Author: Qing Wang#1, Lingyu Qi#1, Cancan He1, Haixia Feng2, Chunming Xie3,4,5; Depression Imaging REsearch ConsorTium
1 Department of Neurology, Affiliated ZhongDa Hospital, School of Medicine, Southeast University, Nanjing, Jiangsu, 210009, China.
2 Department of Nursing, Affiliated ZhongDa Hospital, School of Medicine, Southeast University, Nanjing, Jiangsu, 210009, China.
3 Department of Neurology, Affiliated ZhongDa Hospital, School of Medicine, Southeast University, Nanjing, Jiangsu, 210009, China. email@example.com.
4 Institute of Neuropsychiatry, Affiliated ZhongDa Hospital, Southeast University, Nanjing, Jiangsu, 210009, China. firstname.lastname@example.org.
5 The Key Laboratory of Developmental Genes and Human Disease, Southeast University, Nanjing, Jiangsu, 210096, China. email@example.com.
Date published: 2023 Aug 5
Other: Special Notes: doi: 10.1007/s11357-023-00900-8. , Word Count: 260
The effects of age and gender on large-scale resting-state networks (RSNs) reflecting within- and between-network connectivity in the healthy brain remain unclear. This study investigated how age and gender influence the brain network roles and topological properties underlying the ageing process. Ten RSNs were constructed based on 998 participants from the REST-meta-MDD cohort. Multivariate linear regression analysis was used to examine the independent and interactive influences of age and gender on large-scale RSNs and their topological properties. A support vector regression model integrating whole-brain network features was used to predict brain age across the lifespan and cognitive decline in an Alzheimer's disease spectrum (ADS) sample. Differential effects of age and gender on brain network roles were demonstrated across the lifespan. Specifically, cingulo-opercular, auditory, and visual (VIS) networks showed more incohesive features reflected by decreased intra-network connectivity with ageing. Further, females displayed distinctive brain network trajectory patterns in middle-early age, showing enhanced network connectivity within the fronto-parietal network (FPN) and salience network (SAN) and weakened network connectivity between the FPN-somatomotor, FPN-VIS, and SAN-VIS networks. Age - but not gender - induced widespread decrease in topological properties of brain networks. Importantly, these differential network features predicted brain age and cognitive impairment in the ADS sample. By showing that age and gender exert specific dispersion of dynamic network roles and trajectories across the lifespan, this study has expanded our understanding of age- and gender-related brain changes with ageing. Moreover, the findings may be useful for detecting early-stage dementia.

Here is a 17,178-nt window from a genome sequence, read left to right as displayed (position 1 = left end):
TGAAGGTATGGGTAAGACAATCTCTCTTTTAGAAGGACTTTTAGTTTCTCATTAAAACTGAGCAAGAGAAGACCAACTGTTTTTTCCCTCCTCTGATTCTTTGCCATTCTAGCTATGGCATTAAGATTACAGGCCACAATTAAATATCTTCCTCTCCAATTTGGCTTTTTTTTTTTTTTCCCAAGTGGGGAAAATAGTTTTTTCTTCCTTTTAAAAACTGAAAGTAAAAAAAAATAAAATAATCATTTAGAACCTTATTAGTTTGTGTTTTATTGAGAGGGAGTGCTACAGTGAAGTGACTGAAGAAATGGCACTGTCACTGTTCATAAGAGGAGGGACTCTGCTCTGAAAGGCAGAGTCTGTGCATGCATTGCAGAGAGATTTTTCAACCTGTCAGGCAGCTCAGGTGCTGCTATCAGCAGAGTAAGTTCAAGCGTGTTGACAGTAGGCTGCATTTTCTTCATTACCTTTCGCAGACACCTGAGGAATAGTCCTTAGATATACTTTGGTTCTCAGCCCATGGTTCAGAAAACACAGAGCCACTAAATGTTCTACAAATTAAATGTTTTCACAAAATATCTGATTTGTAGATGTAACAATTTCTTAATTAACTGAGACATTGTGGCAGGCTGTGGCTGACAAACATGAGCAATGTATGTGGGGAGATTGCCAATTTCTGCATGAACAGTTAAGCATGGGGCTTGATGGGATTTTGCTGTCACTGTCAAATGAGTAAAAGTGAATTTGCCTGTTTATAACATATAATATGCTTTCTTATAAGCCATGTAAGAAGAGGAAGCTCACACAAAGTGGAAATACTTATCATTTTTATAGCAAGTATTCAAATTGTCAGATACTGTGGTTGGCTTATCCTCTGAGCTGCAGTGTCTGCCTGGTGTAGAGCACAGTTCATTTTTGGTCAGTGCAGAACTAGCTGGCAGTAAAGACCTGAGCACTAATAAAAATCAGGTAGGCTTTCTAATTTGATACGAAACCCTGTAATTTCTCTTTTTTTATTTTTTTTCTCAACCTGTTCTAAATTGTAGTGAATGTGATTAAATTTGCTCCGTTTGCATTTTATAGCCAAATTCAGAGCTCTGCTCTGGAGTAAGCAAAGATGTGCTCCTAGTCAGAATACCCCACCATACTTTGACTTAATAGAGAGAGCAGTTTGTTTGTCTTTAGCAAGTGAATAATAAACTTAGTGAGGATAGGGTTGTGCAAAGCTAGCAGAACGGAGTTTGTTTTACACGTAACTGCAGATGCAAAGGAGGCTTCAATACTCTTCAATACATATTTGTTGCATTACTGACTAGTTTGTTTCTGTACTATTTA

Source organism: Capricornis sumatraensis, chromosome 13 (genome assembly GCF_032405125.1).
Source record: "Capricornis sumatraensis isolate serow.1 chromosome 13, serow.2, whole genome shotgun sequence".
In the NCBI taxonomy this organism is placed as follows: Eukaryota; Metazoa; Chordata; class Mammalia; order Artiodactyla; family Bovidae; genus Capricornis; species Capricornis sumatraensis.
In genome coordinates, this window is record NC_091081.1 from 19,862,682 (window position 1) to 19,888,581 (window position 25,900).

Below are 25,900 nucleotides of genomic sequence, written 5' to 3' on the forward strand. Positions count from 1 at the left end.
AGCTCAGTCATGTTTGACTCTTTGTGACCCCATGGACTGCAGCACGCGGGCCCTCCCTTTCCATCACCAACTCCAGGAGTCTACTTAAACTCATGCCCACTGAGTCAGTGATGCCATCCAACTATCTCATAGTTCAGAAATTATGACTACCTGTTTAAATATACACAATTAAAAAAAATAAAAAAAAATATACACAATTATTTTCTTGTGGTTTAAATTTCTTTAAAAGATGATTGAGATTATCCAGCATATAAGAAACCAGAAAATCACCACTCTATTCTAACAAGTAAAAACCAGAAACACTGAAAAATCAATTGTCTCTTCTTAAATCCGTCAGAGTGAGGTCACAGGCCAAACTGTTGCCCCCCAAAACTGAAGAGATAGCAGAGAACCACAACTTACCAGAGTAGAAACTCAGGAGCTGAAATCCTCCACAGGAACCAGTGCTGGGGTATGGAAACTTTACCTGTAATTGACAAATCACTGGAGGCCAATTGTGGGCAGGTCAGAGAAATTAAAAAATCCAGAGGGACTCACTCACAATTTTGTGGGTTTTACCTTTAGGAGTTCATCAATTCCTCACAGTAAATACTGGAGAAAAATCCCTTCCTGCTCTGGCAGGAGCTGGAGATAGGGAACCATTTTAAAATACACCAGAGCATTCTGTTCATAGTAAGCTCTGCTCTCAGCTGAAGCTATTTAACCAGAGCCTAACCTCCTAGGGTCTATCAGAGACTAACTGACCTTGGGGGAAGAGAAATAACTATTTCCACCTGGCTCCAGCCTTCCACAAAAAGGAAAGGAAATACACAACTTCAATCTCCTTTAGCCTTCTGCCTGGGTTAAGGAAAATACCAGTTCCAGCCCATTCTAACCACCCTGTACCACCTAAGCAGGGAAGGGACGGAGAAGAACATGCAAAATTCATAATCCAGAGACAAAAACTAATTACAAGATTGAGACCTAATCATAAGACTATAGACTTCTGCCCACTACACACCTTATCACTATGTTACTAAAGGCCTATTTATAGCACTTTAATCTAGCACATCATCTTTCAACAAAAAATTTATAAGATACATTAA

Keywords: Age; Functional connectivity; Gender; Graph theory; Large-scale resting-state networks.
PMID: 37542582 DOI: 10.1007/s11357-023-00900-8